Housing, feeding, clothing and educating U.S. children born in 2011 will cost an average of $234,900 by the time they turn 18, a government report says.
The U.S. Department of Agriculture, in an annual report released Thursday, estimated the cost at $295,560 if inflation is factored in. The cost of child-rearing varies depending on parental income -- the rich pay more -- and the region where the family lives.
Estimated expenses rose 3.5 percent over 2010, the agriculture department said. The biggest increases were in transportation, child care, education and food, while the cost of housing, clothing and healthcare was more stable.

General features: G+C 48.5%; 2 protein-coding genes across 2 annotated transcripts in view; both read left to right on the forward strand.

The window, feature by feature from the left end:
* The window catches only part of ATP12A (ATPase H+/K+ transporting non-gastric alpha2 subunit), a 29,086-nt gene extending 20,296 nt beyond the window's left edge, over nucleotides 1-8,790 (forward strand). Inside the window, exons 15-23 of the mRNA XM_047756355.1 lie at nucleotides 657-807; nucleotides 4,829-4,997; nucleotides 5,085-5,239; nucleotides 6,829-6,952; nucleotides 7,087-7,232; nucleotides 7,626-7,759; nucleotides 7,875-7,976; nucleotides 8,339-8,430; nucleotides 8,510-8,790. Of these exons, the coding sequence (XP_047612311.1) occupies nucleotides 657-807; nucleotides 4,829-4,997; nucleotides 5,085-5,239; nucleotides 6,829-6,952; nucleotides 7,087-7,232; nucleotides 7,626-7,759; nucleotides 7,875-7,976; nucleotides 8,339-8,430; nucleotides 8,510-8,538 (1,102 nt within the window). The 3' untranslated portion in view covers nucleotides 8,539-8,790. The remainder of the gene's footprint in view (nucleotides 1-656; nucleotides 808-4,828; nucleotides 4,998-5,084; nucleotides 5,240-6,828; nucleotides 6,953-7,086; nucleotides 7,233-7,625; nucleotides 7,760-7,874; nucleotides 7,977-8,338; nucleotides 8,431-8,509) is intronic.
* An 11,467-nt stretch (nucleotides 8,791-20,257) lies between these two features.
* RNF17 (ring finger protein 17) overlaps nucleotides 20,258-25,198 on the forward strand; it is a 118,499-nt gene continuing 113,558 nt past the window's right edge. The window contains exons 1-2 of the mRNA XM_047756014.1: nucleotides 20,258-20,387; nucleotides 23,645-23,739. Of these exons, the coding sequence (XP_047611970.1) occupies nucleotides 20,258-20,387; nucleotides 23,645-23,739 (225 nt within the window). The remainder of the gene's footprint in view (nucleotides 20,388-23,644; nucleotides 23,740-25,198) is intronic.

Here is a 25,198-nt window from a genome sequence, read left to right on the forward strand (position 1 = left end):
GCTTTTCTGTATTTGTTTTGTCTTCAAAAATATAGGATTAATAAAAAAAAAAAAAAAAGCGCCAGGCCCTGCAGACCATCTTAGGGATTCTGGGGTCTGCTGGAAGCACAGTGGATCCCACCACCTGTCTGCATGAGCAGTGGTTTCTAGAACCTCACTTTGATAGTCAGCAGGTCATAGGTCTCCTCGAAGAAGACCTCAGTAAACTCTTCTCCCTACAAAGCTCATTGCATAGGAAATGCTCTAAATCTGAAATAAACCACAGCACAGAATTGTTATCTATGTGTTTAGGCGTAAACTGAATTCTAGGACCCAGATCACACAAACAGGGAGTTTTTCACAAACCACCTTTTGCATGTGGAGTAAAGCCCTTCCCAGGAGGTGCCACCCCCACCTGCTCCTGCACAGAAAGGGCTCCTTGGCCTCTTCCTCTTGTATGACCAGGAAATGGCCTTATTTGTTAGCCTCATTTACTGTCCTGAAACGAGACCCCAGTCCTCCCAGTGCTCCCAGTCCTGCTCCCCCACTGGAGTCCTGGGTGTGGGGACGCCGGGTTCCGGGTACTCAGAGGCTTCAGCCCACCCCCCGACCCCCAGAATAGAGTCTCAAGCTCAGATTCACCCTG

Families living in urban areas in the northeast can expect to have the heaviest expenses, followed by those in the west, Midwest and south. Children are cheaper in rural areas.
Middle-income parents spent an average of $12,290 to $14,320 per child during 2011, depending on their ages.
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